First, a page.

This page came from Sussex County, Delaware (Enumeration District 3-45, Sheet 15B).

As in many households, the woman of the house answered the questions for the census taker.  In the 1940 census, this is indicated by the X with a circle around it. 

What’s interesting about this family is that Mary G Bailey not only answered the questions, but also called herself the head of household even though her husband Robert Bailey lived there too.

Nothing jumps out at me as to why Mary considered herself the head of household.  It makes my imagination wander.  Was it just a slip-up by the enumerator? Was Mary a feminist?  Was Robert, at age 79, senile or infirm such that Mary no longer considered her to be the head of the family?

I have no ties to the Bailey family, or even to Delaware for that matter, so I may never know why Mary claimed to be the head of this household.  But perhaps their grandchildren or other descendants will chuckle and nod knowingly because they knew Mary and her personality, or will be driven to dig deeper to find out.

Saturday, March 17, 2012

What’s Up with the E names?

While researching Rippetoes in Russell County, Kentucky, I came across Orson Elmer Rippetoe and his wife Oda Ester McFarland.  Here you see them in the 1920 Census.


They named 7 children with E names.  E is not the a very popular starting letter for names!

Their children:
  • Eula Rippetoe
  • Earl Rippetoe
  • Elford Rippetoe
  • Ella Rippetoe
  • Evelyn Rippetoe
  • Edwin Rippetoe
  • and Edna Rippetoe who is in the 1930 census, but not the 1920, and might actually be Ella

They didn’t even use the obvious family names: Orson’s middle name was Elmer and Oda's middle name was Ester.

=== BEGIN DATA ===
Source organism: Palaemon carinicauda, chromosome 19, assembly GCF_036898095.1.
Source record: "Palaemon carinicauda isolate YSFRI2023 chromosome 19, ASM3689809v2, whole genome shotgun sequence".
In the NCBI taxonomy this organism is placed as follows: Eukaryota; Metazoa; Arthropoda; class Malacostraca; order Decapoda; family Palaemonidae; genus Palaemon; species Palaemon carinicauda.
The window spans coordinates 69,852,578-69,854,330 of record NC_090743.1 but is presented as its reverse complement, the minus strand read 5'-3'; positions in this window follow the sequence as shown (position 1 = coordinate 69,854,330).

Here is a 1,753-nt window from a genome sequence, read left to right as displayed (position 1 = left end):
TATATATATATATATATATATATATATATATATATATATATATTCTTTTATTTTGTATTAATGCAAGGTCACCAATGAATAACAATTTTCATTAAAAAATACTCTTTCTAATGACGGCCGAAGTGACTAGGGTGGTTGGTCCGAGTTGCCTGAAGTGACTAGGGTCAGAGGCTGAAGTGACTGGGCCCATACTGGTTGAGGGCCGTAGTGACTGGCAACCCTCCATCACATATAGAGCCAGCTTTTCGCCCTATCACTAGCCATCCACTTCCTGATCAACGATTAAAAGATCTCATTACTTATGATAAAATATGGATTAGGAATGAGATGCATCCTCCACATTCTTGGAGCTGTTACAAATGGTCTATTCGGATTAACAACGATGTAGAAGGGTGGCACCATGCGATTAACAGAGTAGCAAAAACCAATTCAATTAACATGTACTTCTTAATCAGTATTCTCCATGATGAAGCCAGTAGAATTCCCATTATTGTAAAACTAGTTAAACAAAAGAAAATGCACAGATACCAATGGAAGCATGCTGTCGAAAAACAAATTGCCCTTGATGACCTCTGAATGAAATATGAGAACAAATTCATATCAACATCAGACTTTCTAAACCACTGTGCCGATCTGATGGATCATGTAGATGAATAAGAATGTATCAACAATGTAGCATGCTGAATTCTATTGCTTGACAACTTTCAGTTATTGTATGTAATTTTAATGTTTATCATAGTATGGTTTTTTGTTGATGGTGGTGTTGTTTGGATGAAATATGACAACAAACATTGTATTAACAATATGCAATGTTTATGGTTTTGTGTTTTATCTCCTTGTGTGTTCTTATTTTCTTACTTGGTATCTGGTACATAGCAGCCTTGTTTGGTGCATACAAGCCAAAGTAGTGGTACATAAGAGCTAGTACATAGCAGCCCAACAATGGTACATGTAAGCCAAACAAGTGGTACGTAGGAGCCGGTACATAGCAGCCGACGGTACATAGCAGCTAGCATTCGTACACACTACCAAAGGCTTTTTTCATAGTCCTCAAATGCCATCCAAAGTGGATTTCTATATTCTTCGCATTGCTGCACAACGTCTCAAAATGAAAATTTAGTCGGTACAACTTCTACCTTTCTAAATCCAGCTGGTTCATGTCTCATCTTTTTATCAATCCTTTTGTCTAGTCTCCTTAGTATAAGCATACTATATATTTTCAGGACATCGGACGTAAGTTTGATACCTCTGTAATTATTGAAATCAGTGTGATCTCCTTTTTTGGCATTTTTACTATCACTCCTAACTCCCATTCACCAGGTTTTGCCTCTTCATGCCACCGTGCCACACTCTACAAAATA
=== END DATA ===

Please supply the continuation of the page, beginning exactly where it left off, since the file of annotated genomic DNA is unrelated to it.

I guess they saved on monograms:  the parents were OR and the kids were all ER.Winking smile

Tuesday, February 21, 2012

See More of your Census Citation [Tuesday’s Tip]

One of the differences I noticed when I upgraded from Family Tree Maker 2010 to Family Tree Maker 2012 is that hovering over a source citation didn’t tell me as much as it used to – at least for census citations that I had let Family Tree Maker create after the upgrade.

You’ll notice that the individual’s name was listed in the “before” example, but not in the “after” example.

To make things even more confusing, census citations generated in my Ancestry Member Tree and subsequently synched to Family Tree Maker showed the additional information.  What’s up with that?

This week, I finally figured it out!

Apparently the default for a certain little checkbox on the citation screen was changed between Family Tree Maker 2010 and 2012.  It used to default to Checked; now it defaults to Unchecked.

By checking this checkbox, I can now see the Citation Detail and the Citation Text when I hover over a citation.  This is very helpful for me.